Fleet Management

Freightliner Aims to Stay on Top in Mexico

November 29, 2017

By Jack Roberts

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Rollout on Nov. 15 of new Freightliner 360 2528, a Mexico-specific Class 8 truck. Photo: David Cullen 


 
Rollout on Nov. 15 of new Freightliner 360 2528, a Mexico-specific Class 8 truck. Photo: David Cullen

PUERTO VALLARTA, MEXICO -- Freightliner is maintaining an impressive 39% share of the Mexican commercial truck market as 2017 draws to a close — and is looking to build on that standing in 2018.

That’s according to Freightliner Mexico President and CEO Flavio Rivera, who spoke to North American trucking journalists at a press briefing here on Nov. 29. 

Noting that Freightliner Mexico is in a unique market that faces challenges and competitors unknown north of the border in the United States, Rivera outlined the strategies the company is using to not only maintain its market share but also to expand its role as the truck “pacesetter” in Mexico going forward. 

He began with an overview of Freightliner Mexico’s operations, which include a robust manufacturing presence in Saltillo and Santiago, as well as a proprietary dealership network. According to Rivera, Mexico is the eighth largest builder of trucks in the world today, and the fourth largest exporter of trucks globally. Additionally, he said the country is projected to build 5 million passenger cars over the next two years. 

This potent manufacturing presence has kept the Mexican trucking industry strong, Rivera added, despite slowed growth in other key economic sectors, such as construction and oil fields. However, he was optimistic that the Mexican construction truck market would soon heat up again, citing major government infrastructure projects including the high-profile development of a new, ultra-modern airport as well as a key rail network connecting port facilities to Mexico City. 

Rivera also noted that the unique realities of the Mexican market are prompting Freightliner Mexico to develop new models and strategies to maintain its competitive edge in the country. He said the top challenges include poor infrastructure, heavy congestion, and narrow, European-style streets.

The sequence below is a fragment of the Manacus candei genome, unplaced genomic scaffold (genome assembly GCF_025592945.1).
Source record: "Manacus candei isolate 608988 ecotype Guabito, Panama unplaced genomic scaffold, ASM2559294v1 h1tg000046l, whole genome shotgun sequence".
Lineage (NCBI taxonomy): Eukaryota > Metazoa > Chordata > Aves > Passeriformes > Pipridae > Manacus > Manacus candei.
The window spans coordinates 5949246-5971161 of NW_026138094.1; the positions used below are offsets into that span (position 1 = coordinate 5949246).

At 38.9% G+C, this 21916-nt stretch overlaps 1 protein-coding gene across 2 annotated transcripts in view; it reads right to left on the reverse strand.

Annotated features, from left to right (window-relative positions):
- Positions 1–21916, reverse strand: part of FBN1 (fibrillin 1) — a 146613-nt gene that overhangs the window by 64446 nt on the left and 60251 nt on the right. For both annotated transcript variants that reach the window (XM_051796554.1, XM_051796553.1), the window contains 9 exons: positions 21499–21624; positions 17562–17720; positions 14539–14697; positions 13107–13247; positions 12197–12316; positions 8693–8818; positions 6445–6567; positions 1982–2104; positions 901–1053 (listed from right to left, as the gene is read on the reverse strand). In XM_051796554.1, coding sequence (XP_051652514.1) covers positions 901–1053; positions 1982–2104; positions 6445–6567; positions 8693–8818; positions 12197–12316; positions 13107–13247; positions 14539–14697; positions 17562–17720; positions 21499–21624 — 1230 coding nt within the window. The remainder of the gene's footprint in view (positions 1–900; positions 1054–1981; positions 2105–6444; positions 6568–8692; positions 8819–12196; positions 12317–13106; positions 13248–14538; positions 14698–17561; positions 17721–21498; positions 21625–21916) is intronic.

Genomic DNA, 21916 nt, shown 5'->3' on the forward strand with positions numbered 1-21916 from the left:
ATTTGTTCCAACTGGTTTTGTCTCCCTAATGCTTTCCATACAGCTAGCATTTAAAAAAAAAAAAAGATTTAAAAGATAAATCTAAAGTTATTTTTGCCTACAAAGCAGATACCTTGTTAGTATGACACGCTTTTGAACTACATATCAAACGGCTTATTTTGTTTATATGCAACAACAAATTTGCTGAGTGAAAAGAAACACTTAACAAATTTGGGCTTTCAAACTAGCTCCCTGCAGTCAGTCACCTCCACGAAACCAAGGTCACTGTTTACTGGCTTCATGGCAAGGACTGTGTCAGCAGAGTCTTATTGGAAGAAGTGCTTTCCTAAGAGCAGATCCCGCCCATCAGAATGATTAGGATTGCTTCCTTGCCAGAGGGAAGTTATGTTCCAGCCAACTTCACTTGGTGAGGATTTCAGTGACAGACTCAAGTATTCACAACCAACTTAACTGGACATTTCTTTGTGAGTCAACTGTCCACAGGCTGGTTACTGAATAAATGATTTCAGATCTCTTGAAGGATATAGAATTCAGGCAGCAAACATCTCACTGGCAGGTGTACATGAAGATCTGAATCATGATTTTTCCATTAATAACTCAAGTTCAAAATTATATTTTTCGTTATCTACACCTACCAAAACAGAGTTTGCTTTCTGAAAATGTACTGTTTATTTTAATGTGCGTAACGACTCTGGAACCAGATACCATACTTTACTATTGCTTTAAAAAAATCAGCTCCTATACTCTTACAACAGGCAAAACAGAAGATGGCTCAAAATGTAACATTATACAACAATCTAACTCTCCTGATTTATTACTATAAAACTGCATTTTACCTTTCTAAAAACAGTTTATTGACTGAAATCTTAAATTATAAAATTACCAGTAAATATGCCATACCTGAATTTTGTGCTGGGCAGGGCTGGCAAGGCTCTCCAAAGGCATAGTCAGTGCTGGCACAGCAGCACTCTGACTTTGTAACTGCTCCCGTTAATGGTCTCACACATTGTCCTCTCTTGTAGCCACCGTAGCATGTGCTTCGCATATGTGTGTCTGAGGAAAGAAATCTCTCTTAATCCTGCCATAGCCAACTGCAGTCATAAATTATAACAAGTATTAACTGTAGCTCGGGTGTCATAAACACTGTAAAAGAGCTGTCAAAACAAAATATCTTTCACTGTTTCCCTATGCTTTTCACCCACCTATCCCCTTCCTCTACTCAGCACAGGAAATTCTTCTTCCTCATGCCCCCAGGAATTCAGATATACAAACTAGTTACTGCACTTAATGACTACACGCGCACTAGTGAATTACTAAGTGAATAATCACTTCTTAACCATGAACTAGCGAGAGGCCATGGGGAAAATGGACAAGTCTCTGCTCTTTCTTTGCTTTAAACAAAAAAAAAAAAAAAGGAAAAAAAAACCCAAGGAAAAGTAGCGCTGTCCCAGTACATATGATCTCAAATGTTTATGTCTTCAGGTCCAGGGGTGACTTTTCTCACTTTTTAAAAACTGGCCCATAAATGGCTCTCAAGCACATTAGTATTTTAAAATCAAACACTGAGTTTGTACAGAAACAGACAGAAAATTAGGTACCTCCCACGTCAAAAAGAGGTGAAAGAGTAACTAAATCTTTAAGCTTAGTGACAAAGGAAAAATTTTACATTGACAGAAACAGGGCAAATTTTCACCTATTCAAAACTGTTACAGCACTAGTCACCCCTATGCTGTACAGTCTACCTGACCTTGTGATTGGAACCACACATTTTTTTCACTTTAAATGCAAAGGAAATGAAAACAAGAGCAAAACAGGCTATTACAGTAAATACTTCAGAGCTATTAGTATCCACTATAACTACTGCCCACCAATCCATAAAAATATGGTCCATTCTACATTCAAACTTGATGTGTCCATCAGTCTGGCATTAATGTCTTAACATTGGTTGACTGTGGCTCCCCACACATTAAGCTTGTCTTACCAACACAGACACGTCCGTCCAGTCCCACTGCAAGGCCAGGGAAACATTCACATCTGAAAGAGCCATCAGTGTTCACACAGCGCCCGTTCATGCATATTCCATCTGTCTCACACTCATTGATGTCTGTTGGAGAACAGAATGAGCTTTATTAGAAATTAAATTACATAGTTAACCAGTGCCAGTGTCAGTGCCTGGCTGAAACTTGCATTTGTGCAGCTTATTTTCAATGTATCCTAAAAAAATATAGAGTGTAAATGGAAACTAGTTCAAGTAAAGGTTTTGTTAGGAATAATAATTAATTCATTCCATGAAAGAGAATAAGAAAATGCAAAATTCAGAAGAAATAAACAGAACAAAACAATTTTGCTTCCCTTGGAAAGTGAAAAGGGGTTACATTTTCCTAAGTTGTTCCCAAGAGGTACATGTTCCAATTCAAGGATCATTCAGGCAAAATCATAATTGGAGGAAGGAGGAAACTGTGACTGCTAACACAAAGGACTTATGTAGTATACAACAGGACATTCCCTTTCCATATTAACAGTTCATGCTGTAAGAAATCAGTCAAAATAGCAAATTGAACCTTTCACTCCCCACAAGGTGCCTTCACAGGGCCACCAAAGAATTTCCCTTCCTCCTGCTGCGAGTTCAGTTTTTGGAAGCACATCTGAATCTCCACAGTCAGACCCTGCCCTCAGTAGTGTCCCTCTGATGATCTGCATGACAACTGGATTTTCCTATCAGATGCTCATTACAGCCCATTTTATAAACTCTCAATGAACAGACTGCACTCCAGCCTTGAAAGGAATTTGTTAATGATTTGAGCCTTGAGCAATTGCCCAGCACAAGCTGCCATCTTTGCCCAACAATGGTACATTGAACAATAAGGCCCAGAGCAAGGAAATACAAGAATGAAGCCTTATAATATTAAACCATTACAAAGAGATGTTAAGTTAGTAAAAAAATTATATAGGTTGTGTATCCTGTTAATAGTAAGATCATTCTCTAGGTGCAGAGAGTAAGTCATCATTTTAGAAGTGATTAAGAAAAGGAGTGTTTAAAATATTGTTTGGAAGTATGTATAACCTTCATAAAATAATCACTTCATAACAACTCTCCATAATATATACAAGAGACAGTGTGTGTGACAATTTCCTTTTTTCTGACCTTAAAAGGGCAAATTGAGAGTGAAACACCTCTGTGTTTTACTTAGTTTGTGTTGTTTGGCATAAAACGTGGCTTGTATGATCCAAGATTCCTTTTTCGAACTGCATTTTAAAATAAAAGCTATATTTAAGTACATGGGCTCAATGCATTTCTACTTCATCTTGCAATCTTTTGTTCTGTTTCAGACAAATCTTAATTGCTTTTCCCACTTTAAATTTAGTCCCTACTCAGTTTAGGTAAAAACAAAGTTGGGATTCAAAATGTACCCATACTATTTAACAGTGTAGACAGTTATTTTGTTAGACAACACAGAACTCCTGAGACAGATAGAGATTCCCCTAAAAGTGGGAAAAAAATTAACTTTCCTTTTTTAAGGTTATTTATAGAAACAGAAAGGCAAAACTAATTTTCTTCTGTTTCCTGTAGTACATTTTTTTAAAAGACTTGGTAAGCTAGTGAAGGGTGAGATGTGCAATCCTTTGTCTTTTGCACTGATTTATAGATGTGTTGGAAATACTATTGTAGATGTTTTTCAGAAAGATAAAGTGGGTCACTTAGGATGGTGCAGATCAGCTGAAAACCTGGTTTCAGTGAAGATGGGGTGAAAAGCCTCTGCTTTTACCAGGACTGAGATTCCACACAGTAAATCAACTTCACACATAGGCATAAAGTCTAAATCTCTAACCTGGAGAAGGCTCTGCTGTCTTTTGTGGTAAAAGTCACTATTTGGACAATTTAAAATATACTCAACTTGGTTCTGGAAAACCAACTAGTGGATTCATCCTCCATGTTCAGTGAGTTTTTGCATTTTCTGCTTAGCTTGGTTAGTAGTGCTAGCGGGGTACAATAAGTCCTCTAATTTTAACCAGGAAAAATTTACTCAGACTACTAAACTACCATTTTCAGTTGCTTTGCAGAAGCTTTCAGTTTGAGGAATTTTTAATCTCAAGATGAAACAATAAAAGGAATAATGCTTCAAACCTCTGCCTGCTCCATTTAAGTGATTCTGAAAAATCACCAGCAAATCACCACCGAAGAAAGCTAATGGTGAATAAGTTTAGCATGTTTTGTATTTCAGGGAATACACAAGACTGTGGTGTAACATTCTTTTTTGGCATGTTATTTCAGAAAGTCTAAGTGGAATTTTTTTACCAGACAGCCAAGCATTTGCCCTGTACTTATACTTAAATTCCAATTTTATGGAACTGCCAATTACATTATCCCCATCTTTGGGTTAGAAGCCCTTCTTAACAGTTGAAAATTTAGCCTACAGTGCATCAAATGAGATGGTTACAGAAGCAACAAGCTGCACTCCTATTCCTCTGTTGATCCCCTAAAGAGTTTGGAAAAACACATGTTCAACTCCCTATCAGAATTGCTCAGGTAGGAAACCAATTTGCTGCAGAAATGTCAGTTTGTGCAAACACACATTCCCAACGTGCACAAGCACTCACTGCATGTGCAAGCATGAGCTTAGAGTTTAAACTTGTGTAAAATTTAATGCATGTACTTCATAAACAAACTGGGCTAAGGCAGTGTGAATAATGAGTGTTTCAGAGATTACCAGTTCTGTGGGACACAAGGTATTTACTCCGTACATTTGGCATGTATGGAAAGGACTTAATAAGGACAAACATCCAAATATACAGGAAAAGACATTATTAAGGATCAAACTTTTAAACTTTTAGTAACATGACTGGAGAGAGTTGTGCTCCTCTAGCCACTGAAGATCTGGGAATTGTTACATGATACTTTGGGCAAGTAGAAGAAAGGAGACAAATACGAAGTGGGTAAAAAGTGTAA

On top of those concerns, Rivera added that Freightliner Mexico must also compete against 12 different truck manufacturers. Those include a host of brands that do not currently play in the U.S. market, including Chinese OEMs Foton and FAW, South Korea-based Hyundai, and the co-owned European marques MAN, Scania, and Volkswagen. 

In response to these challenges and competitors, Rivera said that Freightliner Mexico was investing heavily in new cabovers, including two just introduced Freightliner 360 models, the Class 6 1217 and the Class 8 2528. Those two trucks joined the existing Class 4 715, introduced back in 2008, in the Freightliner 360 family, which is aimed at urban trucking applications. 

Rivera pointed out that currently, many Mexican fleets and drivers view cabover trucks as unsafe and lacking adequate crash protection. In addition, he noted, Mexico is a highly price-sensitive market. He said that means the challenge for Freightliner Mexico and its dealer network is to educate its customer base on the reliability of cabover truck models as well as the long-term benefits of a brand such as Freightliner, including greater fuel economy, driver comfort, and reliability, and fielding an effective dealer network. 

 

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